Getting paid in Crypto? Your guide is here

In the last blog, we talked, about how crypto is shaking up our concept of money, and how today its been accepted as payment Companies like Tesla and Microsoft now accept Bitcoin as a standard means of payment for their products and services. So if you can buy things with crypto, does that mean you can get paid in it? 

The short answer is yes. However, like everything in the world, there are pros and cons and in this blog, we are going to talk about them. 

Advantages of getting paid in crypto

Getting paid in bitcoin is appealing for many workers because it offers near-instant transfers and low fees.

It’s fast

Cryptocurrency’s most significant benefit is speed: transactions settle almost instantly, compared to traditional SWIFT transactions, which can take days/weeks.

It’s direct

Crypto transactions take place on a peer-to-peer network without an intermediary financial institution. If I send you bitcoin, it goes directly to you. Thanks to the peer-to-peer structure, all bitcoin transactions are permanent, visible, and secure.

It’s decentralized

Crypto’s peer-to-peer network sidesteps centralized authorities that control the supply of traditional currency, like banks and governments. In other words, crypto’s value is independent of government or financial institutions. 

It’s an investment

Unlike traditional fiat payments, crypto has the potential to rise in value. Employees could end up collecting far more than their base salary if the value of crypto appreciates. 

It’s enticing

Almost nine in ten American adults say they’ve heard of crypto. Many employees, contractors, and freelancers alike now pursue crypto payments. A signing bonus paid in crypto could make for an attractive offer. And flexible payment options like crypto withdrawals might allow the company to stand out from its peers and attract talent.

Disadvantages of cryptocurrency in payroll

If you think getting paid in cryptocurrency sounds like a pretty sweet deal, make sure you’re aware of all the risks and potential downsides


Cryptocurrencies are highly volatile, so the amount you’re paid today could be worth a whole lot less tomorrow. Take bitcoin, for example. On 10/28/17, it was worth $5,769, but by December 18, it had climbed above the $19,000 mark. At the time of this writing (2/13/18), it was hovering around $8,765.


Some critics of getting paid in crypto argue that this approach effectively encourages people to gamble. Due to the highly speculative nature of cryptocurrencies, there’s no way of knowing how much your holdings could be worth in the future.

Regulatory changes

Cryptocurrencies are still largely unregulated, and legislators around the world are still catching up with the rapid growth of digital currencies. This means there’s always the risk that the value of cryptocurrency holdings, or maybe even their legality in some cases, could be affected by future law changes.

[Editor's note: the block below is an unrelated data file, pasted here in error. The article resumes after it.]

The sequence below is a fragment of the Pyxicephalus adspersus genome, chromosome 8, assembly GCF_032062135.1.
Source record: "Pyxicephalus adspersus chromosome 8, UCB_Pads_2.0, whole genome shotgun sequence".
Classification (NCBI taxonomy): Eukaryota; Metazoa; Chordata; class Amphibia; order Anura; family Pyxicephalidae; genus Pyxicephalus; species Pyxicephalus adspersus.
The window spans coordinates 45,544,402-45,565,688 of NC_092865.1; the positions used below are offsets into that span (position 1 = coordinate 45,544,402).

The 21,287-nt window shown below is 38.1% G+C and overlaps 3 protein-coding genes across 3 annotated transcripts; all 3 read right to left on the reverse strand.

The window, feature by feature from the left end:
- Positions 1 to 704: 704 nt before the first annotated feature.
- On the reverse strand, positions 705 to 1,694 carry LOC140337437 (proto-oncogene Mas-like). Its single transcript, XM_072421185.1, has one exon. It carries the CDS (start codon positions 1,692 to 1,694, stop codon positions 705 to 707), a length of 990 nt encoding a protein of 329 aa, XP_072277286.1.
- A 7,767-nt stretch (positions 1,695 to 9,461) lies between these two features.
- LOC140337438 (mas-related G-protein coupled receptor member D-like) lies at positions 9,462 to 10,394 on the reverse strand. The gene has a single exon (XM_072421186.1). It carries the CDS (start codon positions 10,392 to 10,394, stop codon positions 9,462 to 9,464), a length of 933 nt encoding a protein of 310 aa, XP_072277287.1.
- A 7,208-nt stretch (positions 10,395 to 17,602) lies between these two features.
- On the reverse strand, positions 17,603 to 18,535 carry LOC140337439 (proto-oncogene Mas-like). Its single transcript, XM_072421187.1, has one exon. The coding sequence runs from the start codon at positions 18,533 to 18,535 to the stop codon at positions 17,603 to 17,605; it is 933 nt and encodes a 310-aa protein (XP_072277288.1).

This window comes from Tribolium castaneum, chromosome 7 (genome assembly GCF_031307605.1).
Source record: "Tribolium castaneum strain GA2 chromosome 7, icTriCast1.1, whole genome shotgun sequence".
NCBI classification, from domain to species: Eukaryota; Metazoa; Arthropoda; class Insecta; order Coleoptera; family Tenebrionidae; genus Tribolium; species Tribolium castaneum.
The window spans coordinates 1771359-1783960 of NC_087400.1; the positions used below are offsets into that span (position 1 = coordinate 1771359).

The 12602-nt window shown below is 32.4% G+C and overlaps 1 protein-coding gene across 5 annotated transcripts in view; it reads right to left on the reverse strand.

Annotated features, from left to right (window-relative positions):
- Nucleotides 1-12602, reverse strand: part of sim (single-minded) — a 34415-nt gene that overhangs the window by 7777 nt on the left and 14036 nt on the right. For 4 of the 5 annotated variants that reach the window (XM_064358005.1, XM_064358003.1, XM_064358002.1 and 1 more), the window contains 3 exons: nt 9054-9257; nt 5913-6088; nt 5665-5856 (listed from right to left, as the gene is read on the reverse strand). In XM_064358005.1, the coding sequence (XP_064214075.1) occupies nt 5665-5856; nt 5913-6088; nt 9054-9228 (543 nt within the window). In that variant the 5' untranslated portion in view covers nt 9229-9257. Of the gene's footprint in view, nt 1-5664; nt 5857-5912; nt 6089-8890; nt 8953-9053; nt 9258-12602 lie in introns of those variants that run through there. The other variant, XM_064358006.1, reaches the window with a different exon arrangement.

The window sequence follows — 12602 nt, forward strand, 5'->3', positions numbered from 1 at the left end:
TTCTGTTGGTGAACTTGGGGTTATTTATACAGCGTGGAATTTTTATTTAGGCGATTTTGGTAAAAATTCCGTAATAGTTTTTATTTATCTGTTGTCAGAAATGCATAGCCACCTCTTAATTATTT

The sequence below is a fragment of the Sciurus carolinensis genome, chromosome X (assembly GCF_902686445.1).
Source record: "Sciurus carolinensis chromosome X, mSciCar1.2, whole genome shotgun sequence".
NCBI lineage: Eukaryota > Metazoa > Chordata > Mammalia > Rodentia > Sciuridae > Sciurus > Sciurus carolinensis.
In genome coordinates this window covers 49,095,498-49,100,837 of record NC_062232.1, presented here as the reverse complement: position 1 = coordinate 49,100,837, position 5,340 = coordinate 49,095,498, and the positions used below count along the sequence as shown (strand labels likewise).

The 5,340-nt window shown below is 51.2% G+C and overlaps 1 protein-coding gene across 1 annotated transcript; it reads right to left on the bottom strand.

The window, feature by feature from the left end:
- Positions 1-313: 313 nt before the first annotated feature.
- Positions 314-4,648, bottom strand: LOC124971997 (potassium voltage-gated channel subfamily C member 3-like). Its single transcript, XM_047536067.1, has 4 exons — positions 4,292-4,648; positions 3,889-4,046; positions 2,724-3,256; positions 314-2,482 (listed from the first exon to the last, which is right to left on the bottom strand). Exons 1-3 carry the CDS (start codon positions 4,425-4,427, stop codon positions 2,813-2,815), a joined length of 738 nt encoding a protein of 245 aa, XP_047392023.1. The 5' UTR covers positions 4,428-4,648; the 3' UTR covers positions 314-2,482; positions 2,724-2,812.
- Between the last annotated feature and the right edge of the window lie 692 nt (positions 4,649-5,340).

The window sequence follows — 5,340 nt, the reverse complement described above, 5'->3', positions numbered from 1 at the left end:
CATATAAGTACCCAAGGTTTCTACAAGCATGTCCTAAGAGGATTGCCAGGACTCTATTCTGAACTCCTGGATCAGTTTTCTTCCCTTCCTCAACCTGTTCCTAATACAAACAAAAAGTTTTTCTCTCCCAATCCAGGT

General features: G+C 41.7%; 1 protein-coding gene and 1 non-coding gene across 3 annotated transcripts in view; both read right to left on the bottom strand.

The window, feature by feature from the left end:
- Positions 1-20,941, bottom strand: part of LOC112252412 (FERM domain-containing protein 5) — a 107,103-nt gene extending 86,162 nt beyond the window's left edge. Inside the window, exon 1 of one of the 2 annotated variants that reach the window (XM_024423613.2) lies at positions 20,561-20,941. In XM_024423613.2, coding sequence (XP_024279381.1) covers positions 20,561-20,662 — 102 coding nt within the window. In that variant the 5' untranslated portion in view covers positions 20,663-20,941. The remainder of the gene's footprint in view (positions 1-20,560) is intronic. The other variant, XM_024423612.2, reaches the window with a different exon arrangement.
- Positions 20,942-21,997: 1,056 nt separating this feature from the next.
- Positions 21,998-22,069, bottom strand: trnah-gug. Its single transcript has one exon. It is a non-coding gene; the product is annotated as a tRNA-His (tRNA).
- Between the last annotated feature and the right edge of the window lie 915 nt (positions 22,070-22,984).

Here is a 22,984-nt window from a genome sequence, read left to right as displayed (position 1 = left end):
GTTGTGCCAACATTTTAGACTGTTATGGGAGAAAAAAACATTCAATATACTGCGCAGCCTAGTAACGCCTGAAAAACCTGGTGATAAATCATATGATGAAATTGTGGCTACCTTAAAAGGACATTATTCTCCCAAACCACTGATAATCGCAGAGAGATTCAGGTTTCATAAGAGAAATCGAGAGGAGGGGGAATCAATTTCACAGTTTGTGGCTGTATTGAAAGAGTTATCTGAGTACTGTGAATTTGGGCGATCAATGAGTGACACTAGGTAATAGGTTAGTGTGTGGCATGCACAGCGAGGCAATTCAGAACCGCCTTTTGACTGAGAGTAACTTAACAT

Tax requirements vary

 If you get paid in crypto from an overseas source, you should be aware that the tax treatment of cryptocurrencies varies from country to country. Not only do you need to be mindful of how the IRS taxes digital currencies but also how your funds will be taxed in the country where they are earned.

Still not widely accepted

 While cryptocurrencies are becoming increasingly publicized, they’re still not widely accepted as a form of payment, so you may need to exchange your cryptos for fiat currency in order to be able to spend the money you’re paid.

Another factor to consider before being paid in crypto or not would be crypto regulations. 

Crypto regulations: How is bitcoin regulated?

Bitcoin and other cryptocurrencies are not real money or legal tender in many countries. The exception is El Salvador, which legislated bitcoin as its official currency in September 2021.

Countries with friendly regulation

As with traditional currencies, bitcoin falls under more stringent regulation in crypto-friendly regulatory landscapes, such as the US. The IRS taxed differently than traditional currencies, and it falls under more stringent regulations than fiat currency. The IRS treats bitcoin as property for taxation purposes.

Countries with restrictive regulation

Many countries ban cryptocurrency altogether. As of November 2021, nine countries have an absolute ban on crypto, meaning owning or trading crypto is considered illegal. The nine countries with complete bans are:

  • Algeria
  • Bangladesh
  • China
  • Egypt
  • Iraq
  • Morocco
  • Nepal
  • Qatar
  • Tunisia

42 countries have implicit bans on cryptocurrencies, meaning the government has placed restrictions on banks and financial institutions from dealing with crypto or offering services to crypto providers.

Overall, these broad restrictions currently make it impossible to offer a bitcoin wage on a global scale.

Taxes on cryptocurrency

Cryptocurrencies are taxed differently from country to country. In the European Union, bitcoin is exempt from VAT (value-added tax) in light of a 2015 Court of Justice of the European Union ruling. They consider bitcoin “a supply of services.”

In Israel, bitcoin is a taxable asset. In Switzerland, it’s a foreign currency. Argentina and Spain treat it as income tax, while Denmark treats it as income tax with deductible losses. In the UK, on the other hand, corporations pay corporate tax, unincorporated businesses pay income tax, and individuals pay capital gains tax on crypto profits.

We still have some way to go before crypto salary payments become the norm globally. In the next blog, we’ll take a look at another type of cryptocurrency that aims to mimic the value of the Dollar / Euro or any other fiat currency.

Have you heard of stablecoins? These are crypto tokens that mimic fiat currencies like the US Dollar or the Euro – Read more here

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